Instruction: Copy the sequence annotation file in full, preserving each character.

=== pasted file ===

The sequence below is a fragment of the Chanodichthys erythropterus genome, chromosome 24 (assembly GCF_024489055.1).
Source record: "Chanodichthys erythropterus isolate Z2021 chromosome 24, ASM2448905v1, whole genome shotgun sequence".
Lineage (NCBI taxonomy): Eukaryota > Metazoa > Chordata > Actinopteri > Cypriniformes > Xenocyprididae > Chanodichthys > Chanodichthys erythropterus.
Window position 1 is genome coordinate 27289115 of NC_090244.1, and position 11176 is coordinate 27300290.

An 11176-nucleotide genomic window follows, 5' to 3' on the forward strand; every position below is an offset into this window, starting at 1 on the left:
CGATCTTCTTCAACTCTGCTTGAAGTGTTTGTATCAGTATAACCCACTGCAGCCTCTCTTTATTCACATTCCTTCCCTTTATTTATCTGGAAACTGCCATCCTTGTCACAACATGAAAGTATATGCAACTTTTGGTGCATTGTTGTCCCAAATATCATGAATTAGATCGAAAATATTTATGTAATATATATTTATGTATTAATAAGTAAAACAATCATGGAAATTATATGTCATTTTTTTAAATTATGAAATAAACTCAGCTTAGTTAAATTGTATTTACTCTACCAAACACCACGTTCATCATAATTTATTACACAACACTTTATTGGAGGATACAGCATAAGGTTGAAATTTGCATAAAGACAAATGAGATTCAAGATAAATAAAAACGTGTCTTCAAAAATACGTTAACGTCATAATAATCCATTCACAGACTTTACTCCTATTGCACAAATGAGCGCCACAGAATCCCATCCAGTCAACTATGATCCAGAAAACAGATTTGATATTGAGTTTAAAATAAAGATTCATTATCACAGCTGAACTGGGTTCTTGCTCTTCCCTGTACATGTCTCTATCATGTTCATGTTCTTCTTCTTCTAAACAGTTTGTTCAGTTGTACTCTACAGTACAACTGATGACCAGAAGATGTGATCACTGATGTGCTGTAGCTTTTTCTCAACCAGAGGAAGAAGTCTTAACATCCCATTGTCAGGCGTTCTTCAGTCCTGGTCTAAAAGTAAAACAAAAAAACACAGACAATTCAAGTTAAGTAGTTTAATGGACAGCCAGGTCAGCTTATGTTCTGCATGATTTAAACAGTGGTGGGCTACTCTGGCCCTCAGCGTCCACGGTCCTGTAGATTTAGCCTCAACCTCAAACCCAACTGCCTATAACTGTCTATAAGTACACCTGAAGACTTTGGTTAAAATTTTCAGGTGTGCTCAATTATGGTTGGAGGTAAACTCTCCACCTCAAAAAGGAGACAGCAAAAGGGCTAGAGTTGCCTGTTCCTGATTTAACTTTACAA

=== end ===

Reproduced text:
The sequence below is a fragment of the Chanodichthys erythropterus genome, chromosome 24 (assembly GCF_024489055.1).
Source record: "Chanodichthys erythropterus isolate Z2021 chromosome 24, ASM2448905v1, whole genome shotgun sequence".
Lineage (NCBI taxonomy): Eukaryota > Metazoa > Chordata > Actinopteri > Cypriniformes > Xenocyprididae > Chanodichthys > Chanodichthys erythropterus.
Window position 1 is genome coordinate 27289115 of NC_090244.1, and position 11176 is coordinate 27300290.

An 11176-nucleotide genomic window follows, 5' to 3' on the forward strand; every position below is an offset into this window, starting at 1 on the left:
CGATCTTCTTCAACTCTGCTTGAAGTGTTTGTATCAGTATAACCCACTGCAGCCTCTCTTTATTCACATTCCTTCCCTTTATTTATCTGGAAACTGCCATCCTTGTCACAACATGAAAGTATATGCAACTTTTGGTGCATTGTTGTCCCAAATATCATGAATTAGATCGAAAATATTTATGTAATATATATTTATGTATTAATAAGTAAAACAATCATGGAAATTATATGTCATTTTTTTAAATTATGAAATAAACTCAGCTTAGTTAAATTGTATTTACTCTACCAAACACCACGTTCATCATAATTTATTACACAACACTTTATTGGAGGATACAGCATAAGGTTGAAATTTGCATAAAGACAAATGAGATTCAAGATAAATAAAAACGTGTCTTCAAAAATACGTTAACGTCATAATAATCCATTCACAGACTTTACTCCTATTGCACAAATGAGCGCCACAGAATCCCATCCAGTCAACTATGATCCAGAAAACAGATTTGATATTGAGTTTAAAATAAAGATTCATTATCACAGCTGAACTGGGTTCTTGCTCTTCCCTGTACATGTCTCTATCATGTTCATGTTCTTCTTCTTCTAAACAGTTTGTTCAGTTGTACTCTACAGTACAACTGATGACCAGAAGATGTGATCACTGATGTGCTGTAGCTTTTTCTCAACCAGAGGAAGAAGTCTTAACATCCCATTGTCAGGCGTTCTTCAGTCCTGGTCTAAAAGTAAAACAAAAAAACACAGACAATTCAAGTTAAGTAGTTTAATGGACAGCCAGGTCAGCTTATGTTCTGCATGATTTAAACAGTGGTGGGCTACTCTGGCCCTCAGCGTCCACGGTCCTGTAGATTTAGCCTCAACCTCAAACCCAACTGCCTATAACTGTCTATAAGTACACCTGAAGACTTTGGTTAAAATTTTCAGGTGTGCTCAATTATGGTTGGAGGTAAACTCTCCACCTCAAAAAGGAGACAGCAAAAGGGCTAGAGTTGCCTGTTCCTGATTTAACTTTACAA